Three school board races are on the ballot in Aubrey for the May 10 election but only one is a contested race.
Incumbent Colleen Dow will face former school board member Jackie McBroom for the Place 7 seat.
Incumbent John Brogdon, 63, a plumber, is uncontested for a three-year term in Place 6 and Annette Crooks, who was appointed to the Place 2 seat last December, is uncontested for the race to complete the remaining year in the unexpired Place 2 term.
Early voting begins April 28.
The candidates generally agree that growth in the student population is a major issue facing Aubrey schools in coming years.
Student enrollment in the Aubrey school district grew by more than 5 percent in the last school year, a 110-student increase over the previous year and the largest gain since the 2010-11 school year, according to James Monaco, the district’s chief financial officer. The district could top 2,100 students by next year and “be pretty close to maxing out” at 2,700 students within the next five years, he said.
Dow, 50, a software engineer who has served three years on the Aubrey school board, wrote in response to a candidate questionnaire from the Denton Record-Chronicle that her top priority is monitoring the district’s population growth and “planning accordingly for facility management and growth.”
She wrote that she sought re-election because she feels she’s made a difference in her first term and because of her continued efforts to “be the people’s voice.”
In response to the questionnaire, Dow listed her top priorities as maintaining “high academic standards and a positive and safe learning environment” for students and teachers. She wrote that she intends to continue making herself available and responsive to the community about student and school issues and direct those concerns “accordingly for resolution if necessary.”
As a mother of three children who currently attend school in Aubrey, Dow wrote that she is accessible to voters and that she brings the perspective of “a working mother” to the school board.
“In the last three years serving our district as a board trustee, I have not missed one meeting, special meeting or workshop — I am highly committed to serving our school district and community on this board,” Dow wrote. “In every vote I cast and every opinion I give regarding my role as an AISD School Trustee, my first concern will always be, ‘Is this best for the children in AISD?’ or ‘How will this affect the children of AISD?’ I want every child in our school district to be given every possible opportunity to succeed.”
McBroom, 60, is a retired educator who served three terms on the Aubrey school board before stepping down in 2011 after being promoted to assistant superintendent for educational services for the Sanger school district. After retiring last year, he said he decided that returning to the school board would be a way he could continue being part of the school process and helping students and teachers.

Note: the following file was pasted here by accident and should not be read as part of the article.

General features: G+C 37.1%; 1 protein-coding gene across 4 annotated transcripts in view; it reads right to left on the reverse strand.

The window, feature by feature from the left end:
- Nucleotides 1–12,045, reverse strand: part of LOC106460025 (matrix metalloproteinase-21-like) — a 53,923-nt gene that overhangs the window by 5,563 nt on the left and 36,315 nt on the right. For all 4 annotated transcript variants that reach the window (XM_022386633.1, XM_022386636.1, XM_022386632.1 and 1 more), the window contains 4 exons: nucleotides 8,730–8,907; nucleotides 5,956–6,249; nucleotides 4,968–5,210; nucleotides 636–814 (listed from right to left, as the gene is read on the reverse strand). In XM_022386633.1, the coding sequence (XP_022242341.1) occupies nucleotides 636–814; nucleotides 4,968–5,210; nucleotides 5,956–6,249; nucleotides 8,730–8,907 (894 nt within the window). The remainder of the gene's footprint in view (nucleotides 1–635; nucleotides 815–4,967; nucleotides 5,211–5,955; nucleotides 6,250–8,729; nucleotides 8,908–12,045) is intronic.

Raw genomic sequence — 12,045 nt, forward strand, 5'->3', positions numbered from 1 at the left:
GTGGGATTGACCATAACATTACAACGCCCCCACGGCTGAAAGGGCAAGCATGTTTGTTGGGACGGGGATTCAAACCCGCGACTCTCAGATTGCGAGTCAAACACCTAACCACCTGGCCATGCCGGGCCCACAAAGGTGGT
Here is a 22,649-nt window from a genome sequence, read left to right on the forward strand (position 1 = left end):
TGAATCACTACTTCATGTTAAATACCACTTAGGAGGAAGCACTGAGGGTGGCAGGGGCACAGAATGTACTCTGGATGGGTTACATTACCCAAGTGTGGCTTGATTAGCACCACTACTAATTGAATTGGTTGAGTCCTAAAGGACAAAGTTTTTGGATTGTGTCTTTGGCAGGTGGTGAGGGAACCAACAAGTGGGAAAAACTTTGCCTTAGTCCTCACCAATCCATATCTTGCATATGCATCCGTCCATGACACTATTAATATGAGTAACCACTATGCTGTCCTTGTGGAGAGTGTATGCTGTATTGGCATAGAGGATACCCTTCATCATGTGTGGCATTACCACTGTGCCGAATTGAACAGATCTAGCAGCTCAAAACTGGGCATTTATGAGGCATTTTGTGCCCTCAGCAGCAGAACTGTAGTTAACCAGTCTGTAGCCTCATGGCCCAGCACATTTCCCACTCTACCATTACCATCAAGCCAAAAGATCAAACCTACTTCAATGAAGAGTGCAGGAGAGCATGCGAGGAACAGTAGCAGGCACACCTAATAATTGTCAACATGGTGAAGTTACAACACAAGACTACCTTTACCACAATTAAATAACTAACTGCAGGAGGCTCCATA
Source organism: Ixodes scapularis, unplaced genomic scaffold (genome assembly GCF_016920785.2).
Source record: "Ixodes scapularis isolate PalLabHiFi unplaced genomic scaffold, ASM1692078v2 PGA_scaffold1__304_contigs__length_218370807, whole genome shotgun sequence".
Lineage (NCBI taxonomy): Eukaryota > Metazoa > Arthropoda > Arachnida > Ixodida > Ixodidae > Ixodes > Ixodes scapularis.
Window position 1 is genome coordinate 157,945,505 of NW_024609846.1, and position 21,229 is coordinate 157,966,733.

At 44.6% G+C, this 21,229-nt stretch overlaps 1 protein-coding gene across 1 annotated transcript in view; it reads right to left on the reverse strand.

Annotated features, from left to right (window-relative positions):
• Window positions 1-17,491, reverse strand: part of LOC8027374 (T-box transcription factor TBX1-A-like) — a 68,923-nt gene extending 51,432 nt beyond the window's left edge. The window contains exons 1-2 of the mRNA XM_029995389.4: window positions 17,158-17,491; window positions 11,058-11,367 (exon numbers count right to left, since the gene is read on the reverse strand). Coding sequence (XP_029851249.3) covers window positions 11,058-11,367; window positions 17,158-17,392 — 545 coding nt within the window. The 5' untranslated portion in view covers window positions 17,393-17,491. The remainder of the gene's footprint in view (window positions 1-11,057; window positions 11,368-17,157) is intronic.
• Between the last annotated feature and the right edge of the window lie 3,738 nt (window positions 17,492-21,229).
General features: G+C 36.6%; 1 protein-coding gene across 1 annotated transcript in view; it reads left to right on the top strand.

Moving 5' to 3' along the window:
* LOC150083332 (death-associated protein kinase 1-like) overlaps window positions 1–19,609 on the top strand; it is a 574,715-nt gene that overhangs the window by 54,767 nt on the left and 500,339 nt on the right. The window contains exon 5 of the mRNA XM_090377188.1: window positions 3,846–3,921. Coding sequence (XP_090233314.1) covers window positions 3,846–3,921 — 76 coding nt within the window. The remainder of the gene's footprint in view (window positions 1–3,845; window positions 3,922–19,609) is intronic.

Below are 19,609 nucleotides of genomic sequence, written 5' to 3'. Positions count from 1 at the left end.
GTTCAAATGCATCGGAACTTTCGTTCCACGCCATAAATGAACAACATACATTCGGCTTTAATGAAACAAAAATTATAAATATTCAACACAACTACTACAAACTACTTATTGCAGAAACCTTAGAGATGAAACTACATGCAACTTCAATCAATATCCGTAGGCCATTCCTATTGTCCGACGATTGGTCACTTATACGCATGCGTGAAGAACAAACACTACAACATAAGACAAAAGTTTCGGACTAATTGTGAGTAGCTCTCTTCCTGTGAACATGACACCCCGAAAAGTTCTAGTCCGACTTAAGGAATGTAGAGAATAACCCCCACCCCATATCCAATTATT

McBroom said as the district grows, it will be a challenge to meet residents’ needs and also maintain staples in the school district’s history such as vocational programs.
McBroom said in response to the questionnaire that it is important to provide students with “a quality educational experience” and to also recruit, hire, and train the best teachers and offer support so that both teachers and administrators can be successful.
He said it’s also important to provide students with the technologies necessary to be successful.
“It’s an expensive proposition but it’s also vital,” he said. “We have to arm our kids with technology and skills they need at the next level to be successful.”
McBroom said his more than 30 years experience as an educator with the Aubrey, Pilot Point and Sanger school districts and nine years previously on the board qualify him for the Place 7 seat.
“I think I offer the best of both worlds,” he said. “I think that everyone knows me pretty well. I don’t offer any secrets or surprises. They know what they’re going to get.
“It’s very important that people come out and vote. Every vote literally counts in an election like this.”
Crooks, 55, a farm owner, wrote in response to the questionnaire that she hopes to promote the district’s financial stability, academics, athletic and other extracurricular activities as a trustee.
“Aubrey is facing unprecedented growth, and this is an opportunity for our school district to distinguish itself as the absolute best in our area, as well as within Texas,” she wrote.
Brogdon had not responded to requests for information by press time.
BRITNEY TABOR can be reached at 940-566-6876 and via Twitter at @BritneyTabor.